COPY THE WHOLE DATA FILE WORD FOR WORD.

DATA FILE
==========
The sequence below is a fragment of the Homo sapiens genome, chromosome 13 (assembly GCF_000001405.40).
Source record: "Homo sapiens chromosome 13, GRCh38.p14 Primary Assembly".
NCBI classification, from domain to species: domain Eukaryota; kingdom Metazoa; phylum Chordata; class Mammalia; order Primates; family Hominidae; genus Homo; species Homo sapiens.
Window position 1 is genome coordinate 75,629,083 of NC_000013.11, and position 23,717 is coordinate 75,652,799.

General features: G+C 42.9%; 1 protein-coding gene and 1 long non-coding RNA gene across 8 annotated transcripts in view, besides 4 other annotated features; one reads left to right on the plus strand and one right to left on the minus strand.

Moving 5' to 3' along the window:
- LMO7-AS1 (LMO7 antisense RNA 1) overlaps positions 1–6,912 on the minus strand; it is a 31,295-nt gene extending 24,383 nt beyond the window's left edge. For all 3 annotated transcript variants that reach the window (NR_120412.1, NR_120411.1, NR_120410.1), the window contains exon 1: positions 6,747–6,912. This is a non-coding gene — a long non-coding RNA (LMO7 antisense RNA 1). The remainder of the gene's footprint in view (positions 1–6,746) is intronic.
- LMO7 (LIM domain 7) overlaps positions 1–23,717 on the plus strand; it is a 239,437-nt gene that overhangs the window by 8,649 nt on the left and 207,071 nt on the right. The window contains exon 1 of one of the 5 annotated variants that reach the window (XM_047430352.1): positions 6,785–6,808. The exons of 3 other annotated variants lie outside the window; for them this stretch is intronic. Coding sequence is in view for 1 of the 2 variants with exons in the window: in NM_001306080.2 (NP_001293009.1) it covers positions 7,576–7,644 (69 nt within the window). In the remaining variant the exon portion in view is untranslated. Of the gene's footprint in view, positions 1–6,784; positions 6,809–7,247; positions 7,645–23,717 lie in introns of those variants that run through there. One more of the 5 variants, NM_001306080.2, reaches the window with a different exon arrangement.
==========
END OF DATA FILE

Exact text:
The sequence below is a fragment of the Homo sapiens genome, chromosome 13 (assembly GCF_000001405.40).
Source record: "Homo sapiens chromosome 13, GRCh38.p14 Primary Assembly".
NCBI classification, from domain to species: domain Eukaryota; kingdom Metazoa; phylum Chordata; class Mammalia; order Primates; family Hominidae; genus Homo; species Homo sapiens.
Window position 1 is genome coordinate 75,629,083 of NC_000013.11, and position 23,717 is coordinate 75,652,799.

General features: G+C 42.9%; 1 protein-coding gene and 1 long non-coding RNA gene across 8 annotated transcripts in view, besides 4 other annotated features; one reads left to right on the plus strand and one right to left on the minus strand.

Moving 5' to 3' along the window:
- LMO7-AS1 (LMO7 antisense RNA 1) overlaps positions 1–6,912 on the minus strand; it is a 31,295-nt gene extending 24,383 nt beyond the window's left edge. For all 3 annotated transcript variants that reach the window (NR_120412.1, NR_120411.1, NR_120410.1), the window contains exon 1: positions 6,747–6,912. This is a non-coding gene — a long non-coding RNA (LMO7 antisense RNA 1). The remainder of the gene's footprint in view (positions 1–6,746) is intronic.
- LMO7 (LIM domain 7) overlaps positions 1–23,717 on the plus strand; it is a 239,437-nt gene that overhangs the window by 8,649 nt on the left and 207,071 nt on the right. The window contains exon 1 of one of the 5 annotated variants that reach the window (XM_047430352.1): positions 6,785–6,808. The exons of 3 other annotated variants lie outside the window; for them this stretch is intronic. Coding sequence is in view for 1 of the 2 variants with exons in the window: in NM_001306080.2 (NP_001293009.1) it covers positions 7,576–7,644 (69 nt within the window). In the remaining variant the exon portion in view is untranslated. Of the gene's footprint in view, positions 1–6,784; positions 6,809–7,247; positions 7,645–23,717 lie in introns of those variants that run through there. One more of the 5 variants, NM_001306080.2, reaches the window with a different exon arrangement.